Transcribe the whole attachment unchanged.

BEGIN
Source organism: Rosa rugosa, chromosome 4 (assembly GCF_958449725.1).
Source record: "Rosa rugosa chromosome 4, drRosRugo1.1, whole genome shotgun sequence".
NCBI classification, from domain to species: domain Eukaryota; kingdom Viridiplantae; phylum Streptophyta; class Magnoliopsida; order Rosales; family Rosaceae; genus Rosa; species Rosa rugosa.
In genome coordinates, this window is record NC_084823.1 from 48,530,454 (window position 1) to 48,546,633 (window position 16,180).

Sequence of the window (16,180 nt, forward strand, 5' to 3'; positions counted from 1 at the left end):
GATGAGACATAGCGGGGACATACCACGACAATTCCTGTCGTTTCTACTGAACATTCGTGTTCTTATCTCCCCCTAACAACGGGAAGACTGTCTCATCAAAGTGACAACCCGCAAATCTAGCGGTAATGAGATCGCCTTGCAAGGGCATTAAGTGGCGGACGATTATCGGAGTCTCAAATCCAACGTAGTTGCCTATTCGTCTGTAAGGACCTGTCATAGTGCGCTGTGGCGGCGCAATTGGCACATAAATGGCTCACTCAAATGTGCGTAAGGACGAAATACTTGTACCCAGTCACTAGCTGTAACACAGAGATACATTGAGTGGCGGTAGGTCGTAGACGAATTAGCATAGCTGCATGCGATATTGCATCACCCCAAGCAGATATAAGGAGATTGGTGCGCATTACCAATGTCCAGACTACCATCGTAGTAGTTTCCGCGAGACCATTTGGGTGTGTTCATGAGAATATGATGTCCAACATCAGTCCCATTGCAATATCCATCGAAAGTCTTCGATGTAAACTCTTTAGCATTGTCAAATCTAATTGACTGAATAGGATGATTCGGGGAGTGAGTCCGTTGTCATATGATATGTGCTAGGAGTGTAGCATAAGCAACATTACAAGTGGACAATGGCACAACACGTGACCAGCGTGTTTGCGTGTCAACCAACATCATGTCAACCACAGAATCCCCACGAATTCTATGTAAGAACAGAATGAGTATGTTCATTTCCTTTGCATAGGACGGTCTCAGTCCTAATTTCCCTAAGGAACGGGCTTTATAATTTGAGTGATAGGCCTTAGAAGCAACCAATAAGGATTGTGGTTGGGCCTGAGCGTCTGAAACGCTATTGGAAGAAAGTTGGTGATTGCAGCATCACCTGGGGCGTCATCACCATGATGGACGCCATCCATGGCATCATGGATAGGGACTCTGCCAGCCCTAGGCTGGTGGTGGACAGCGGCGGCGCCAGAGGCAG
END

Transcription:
Source organism: Rosa rugosa, chromosome 4 (assembly GCF_958449725.1).
Source record: "Rosa rugosa chromosome 4, drRosRugo1.1, whole genome shotgun sequence".
NCBI classification, from domain to species: domain Eukaryota; kingdom Viridiplantae; phylum Streptophyta; class Magnoliopsida; order Rosales; family Rosaceae; genus Rosa; species Rosa rugosa.
In genome coordinates, this window is record NC_084823.1 from 48,530,454 (window position 1) to 48,546,633 (window position 16,180).

Sequence of the window (16,180 nt, forward strand, 5' to 3'; positions counted from 1 at the left end):
GATGAGACATAGCGGGGACATACCACGACAATTCCTGTCGTTTCTACTGAACATTCGTGTTCTTATCTCCCCCTAACAACGGGAAGACTGTCTCATCAAAGTGACAACCCGCAAATCTAGCGGTAATGAGATCGCCTTGCAAGGGCATTAAGTGGCGGACGATTATCGGAGTCTCAAATCCAACGTAGTTGCCTATTCGTCTGTAAGGACCTGTCATAGTGCGCTGTGGCGGCGCAATTGGCACATAAATGGCTCACTCAAATGTGCGTAAGGACGAAATACTTGTACCCAGTCACTAGCTGTAACACAGAGATACATTGAGTGGCGGTAGGTCGTAGACGAATTAGCATAGCTGCATGCGATATTGCATCACCCCAAGCAGATATAAGGAGATTGGTGCGCATTACCAATGTCCAGACTACCATCGTAGTAGTTTCCGCGAGACCATTTGGGTGTGTTCATGAGAATATGATGTCCAACATCAGTCCCATTGCAATATCCATCGAAAGTCTTCGATGTAAACTCTTTAGCATTGTCAAATCTAATTGACTGAATAGGATGATTCGGGGAGTGAGTCCGTTGTCATATGATATGTGCTAGGAGTGTAGCATAAGCAACATTACAAGTGGACAATGGCACAACACGTGACCAGCGTGTTTGCGTGTCAACCAACATCATGTCAACCACAGAATCCCCACGAATTCTATGTAAGAACAGAATGAGTATGTTCATTTCCTTTGCATAGGACGGTCTCAGTCCTAATTTCCCTAAGGAACGGGCTTTATAATTTGAGTGATAGGCCTTAGAAGCAACCAATAAGGATTGTGGTTGGGCCTGAGCGTCTGAAACGCTATTGGAAGAAAGTTGGTGATTGCAGCATCACCTGGGGCGTCATCACCATGATGGACGCCATCCATGGCATCATGGATAGGGACTCTGCCAGCCCTAGGCTGGTGGTGGACAGCGGCGGCGCCAGAGGCAG